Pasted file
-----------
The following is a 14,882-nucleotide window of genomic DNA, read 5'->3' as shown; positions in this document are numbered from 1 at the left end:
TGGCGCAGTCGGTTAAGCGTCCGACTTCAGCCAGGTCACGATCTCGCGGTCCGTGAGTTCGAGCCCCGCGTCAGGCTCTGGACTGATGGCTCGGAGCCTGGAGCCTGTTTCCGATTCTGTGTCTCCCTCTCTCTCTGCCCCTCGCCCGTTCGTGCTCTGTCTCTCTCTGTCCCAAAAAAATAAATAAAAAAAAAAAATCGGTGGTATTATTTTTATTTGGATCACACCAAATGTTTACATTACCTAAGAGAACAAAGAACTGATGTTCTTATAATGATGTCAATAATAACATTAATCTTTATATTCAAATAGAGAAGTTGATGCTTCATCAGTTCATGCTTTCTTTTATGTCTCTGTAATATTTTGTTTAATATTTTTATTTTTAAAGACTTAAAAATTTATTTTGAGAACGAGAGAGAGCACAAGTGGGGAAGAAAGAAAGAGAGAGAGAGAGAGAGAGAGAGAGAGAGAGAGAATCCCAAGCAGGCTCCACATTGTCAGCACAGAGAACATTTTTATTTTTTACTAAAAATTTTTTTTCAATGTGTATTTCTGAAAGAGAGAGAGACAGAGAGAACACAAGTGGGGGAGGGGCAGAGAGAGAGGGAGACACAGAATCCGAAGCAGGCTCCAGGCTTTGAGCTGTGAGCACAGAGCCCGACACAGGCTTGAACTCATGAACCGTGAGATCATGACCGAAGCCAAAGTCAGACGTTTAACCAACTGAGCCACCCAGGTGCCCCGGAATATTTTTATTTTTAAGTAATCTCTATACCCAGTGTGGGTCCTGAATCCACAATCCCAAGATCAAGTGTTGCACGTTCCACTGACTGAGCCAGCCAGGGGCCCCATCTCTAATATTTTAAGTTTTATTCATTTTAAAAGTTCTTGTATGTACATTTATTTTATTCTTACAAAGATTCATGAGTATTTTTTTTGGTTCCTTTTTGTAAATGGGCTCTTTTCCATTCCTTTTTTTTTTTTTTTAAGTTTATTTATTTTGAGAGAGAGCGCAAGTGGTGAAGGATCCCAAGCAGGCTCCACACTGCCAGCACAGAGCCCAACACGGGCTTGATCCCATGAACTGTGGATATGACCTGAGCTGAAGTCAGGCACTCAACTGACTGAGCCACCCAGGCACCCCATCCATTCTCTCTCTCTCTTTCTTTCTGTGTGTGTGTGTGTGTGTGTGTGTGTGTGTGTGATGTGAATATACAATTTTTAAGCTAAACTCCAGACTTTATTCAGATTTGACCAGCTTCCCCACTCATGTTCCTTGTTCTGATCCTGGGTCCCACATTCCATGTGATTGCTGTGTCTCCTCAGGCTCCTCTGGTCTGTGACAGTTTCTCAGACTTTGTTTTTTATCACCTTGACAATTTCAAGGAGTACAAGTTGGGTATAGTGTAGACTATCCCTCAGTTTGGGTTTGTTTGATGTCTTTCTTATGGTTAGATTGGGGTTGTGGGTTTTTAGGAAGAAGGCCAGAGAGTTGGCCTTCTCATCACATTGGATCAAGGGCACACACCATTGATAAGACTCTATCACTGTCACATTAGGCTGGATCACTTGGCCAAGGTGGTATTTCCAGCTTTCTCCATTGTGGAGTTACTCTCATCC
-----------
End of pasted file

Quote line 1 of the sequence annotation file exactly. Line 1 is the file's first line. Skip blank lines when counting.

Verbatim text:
The following is a 14,882-nucleotide window of genomic DNA, read 5'->3' as shown; positions in this document are numbered from 1 at the left end: